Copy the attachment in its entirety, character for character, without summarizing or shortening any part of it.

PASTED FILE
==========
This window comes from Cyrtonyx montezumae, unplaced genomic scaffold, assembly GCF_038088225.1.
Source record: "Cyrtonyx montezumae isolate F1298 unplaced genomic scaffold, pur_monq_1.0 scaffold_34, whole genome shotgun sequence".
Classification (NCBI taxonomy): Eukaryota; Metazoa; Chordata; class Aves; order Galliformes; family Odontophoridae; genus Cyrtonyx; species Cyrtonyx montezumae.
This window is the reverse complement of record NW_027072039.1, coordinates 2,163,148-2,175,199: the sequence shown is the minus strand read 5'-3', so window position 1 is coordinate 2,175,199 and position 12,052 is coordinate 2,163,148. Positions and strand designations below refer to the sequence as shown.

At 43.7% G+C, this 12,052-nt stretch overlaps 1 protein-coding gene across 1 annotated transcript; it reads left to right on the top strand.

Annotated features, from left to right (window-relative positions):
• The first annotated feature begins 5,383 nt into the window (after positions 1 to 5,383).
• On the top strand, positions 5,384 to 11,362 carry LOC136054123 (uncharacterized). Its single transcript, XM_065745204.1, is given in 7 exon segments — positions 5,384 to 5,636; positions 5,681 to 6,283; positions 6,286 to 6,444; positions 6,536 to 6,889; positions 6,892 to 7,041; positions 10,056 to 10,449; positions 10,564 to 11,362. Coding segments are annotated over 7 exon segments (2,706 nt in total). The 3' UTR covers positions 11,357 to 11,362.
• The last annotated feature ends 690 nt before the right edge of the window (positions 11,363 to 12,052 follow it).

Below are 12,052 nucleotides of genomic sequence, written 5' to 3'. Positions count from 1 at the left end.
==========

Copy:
This window comes from Cyrtonyx montezumae, unplaced genomic scaffold, assembly GCF_038088225.1.
Source record: "Cyrtonyx montezumae isolate F1298 unplaced genomic scaffold, pur_monq_1.0 scaffold_34, whole genome shotgun sequence".
Classification (NCBI taxonomy): Eukaryota; Metazoa; Chordata; class Aves; order Galliformes; family Odontophoridae; genus Cyrtonyx; species Cyrtonyx montezumae.
This window is the reverse complement of record NW_027072039.1, coordinates 2,163,148-2,175,199: the sequence shown is the minus strand read 5'-3', so window position 1 is coordinate 2,175,199 and position 12,052 is coordinate 2,163,148. Positions and strand designations below refer to the sequence as shown.

At 43.7% G+C, this 12,052-nt stretch overlaps 1 protein-coding gene across 1 annotated transcript; it reads left to right on the top strand.

Annotated features, from left to right (window-relative positions):
• The first annotated feature begins 5,383 nt into the window (after positions 1 to 5,383).
• On the top strand, positions 5,384 to 11,362 carry LOC136054123 (uncharacterized). Its single transcript, XM_065745204.1, is given in 7 exon segments — positions 5,384 to 5,636; positions 5,681 to 6,283; positions 6,286 to 6,444; positions 6,536 to 6,889; positions 6,892 to 7,041; positions 10,056 to 10,449; positions 10,564 to 11,362. Coding segments are annotated over 7 exon segments (2,706 nt in total). The 3' UTR covers positions 11,357 to 11,362.
• The last annotated feature ends 690 nt before the right edge of the window (positions 11,363 to 12,052 follow it).

Below are 12,052 nucleotides of genomic sequence, written 5' to 3'. Positions count from 1 at the left end.